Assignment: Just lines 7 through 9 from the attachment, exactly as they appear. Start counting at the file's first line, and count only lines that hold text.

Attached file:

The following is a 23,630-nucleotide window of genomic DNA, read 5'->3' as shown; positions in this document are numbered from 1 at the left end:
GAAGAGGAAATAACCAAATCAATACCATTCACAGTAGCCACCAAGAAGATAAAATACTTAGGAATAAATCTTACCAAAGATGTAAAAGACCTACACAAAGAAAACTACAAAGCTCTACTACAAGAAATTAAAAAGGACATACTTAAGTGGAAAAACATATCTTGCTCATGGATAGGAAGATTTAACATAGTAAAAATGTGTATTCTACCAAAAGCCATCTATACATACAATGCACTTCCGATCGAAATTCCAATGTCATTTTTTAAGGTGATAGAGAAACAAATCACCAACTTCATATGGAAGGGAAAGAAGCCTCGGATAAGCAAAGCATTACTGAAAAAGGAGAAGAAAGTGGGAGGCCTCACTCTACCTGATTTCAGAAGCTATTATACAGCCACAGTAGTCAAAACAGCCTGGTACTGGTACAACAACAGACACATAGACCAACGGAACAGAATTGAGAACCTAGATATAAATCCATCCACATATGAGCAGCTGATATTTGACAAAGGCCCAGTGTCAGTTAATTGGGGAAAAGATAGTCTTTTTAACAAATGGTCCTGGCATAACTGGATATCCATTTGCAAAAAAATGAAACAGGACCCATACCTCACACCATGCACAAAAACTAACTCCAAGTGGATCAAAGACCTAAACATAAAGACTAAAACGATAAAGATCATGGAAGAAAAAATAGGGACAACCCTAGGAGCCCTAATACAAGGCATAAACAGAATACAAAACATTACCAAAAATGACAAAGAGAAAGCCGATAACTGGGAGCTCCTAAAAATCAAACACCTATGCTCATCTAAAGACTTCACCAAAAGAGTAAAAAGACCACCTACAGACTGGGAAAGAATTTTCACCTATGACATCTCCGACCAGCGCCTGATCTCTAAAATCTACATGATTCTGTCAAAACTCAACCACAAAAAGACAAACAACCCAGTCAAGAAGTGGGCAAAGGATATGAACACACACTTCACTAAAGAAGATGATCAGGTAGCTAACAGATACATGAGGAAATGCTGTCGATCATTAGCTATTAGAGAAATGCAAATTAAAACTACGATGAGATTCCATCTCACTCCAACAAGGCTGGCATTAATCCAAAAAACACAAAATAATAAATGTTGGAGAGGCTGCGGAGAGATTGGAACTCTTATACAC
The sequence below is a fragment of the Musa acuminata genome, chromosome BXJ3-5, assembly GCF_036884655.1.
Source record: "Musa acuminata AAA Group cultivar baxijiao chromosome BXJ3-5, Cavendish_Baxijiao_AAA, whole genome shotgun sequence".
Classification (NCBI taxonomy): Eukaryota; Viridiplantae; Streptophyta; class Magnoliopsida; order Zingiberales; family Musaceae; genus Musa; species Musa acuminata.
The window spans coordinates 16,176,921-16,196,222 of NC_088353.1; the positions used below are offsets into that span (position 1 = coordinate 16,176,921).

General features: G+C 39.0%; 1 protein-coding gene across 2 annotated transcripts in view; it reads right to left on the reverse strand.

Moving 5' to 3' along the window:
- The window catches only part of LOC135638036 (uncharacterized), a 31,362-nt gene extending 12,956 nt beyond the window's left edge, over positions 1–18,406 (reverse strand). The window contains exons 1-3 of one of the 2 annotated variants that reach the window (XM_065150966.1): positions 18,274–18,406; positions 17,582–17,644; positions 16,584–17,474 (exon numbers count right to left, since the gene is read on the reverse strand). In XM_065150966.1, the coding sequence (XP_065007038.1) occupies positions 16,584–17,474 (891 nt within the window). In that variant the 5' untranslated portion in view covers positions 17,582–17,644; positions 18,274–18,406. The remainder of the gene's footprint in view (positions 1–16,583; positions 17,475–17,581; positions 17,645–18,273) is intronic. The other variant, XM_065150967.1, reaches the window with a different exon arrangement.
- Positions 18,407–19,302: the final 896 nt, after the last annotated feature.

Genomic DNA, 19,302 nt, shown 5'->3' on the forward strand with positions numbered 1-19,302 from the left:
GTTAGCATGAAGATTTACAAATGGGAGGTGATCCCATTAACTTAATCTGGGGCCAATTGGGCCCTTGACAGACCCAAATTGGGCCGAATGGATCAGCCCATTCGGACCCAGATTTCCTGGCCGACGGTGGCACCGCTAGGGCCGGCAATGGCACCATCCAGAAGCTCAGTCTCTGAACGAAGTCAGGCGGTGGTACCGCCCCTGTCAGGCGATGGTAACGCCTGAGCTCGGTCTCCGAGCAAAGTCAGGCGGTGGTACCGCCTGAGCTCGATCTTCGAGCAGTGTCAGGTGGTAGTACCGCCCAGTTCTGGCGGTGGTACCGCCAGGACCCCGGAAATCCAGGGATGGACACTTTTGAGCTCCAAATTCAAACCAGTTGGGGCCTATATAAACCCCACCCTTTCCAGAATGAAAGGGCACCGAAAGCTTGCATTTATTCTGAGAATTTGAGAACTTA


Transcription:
General features: G+C 39.0%; 1 protein-coding gene across 2 annotated transcripts in view; it reads right to left on the reverse strand.

Moving 5' to 3' along the window:
- The window catches only part of LOC135638036 (uncharacterized), a 31,362-nt gene extending 12,956 nt beyond the window's left edge, over positions 1–18,406 (reverse strand). The window contains exons 1-3 of one of the 2 annotated variants that reach the window (XM_065150966.1): positions 18,274–18,406; positions 17,582–17,644; positions 16,584–17,474 (exon numbers count right to left, since the gene is read on the reverse strand). In XM_065150966.1, the coding sequence (XP_065007038.1) occupies positions 16,584–17,474 (891 nt within the window). In that variant the 5' untranslated portion in view covers positions 17,582–17,644; positions 18,274–18,406. The remainder of the gene's footprint in view (positions 1–16,583; positions 17,475–17,581; positions 17,645–18,273) is intronic. The other variant, XM_065150967.1, reaches the window with a different exon arrangement.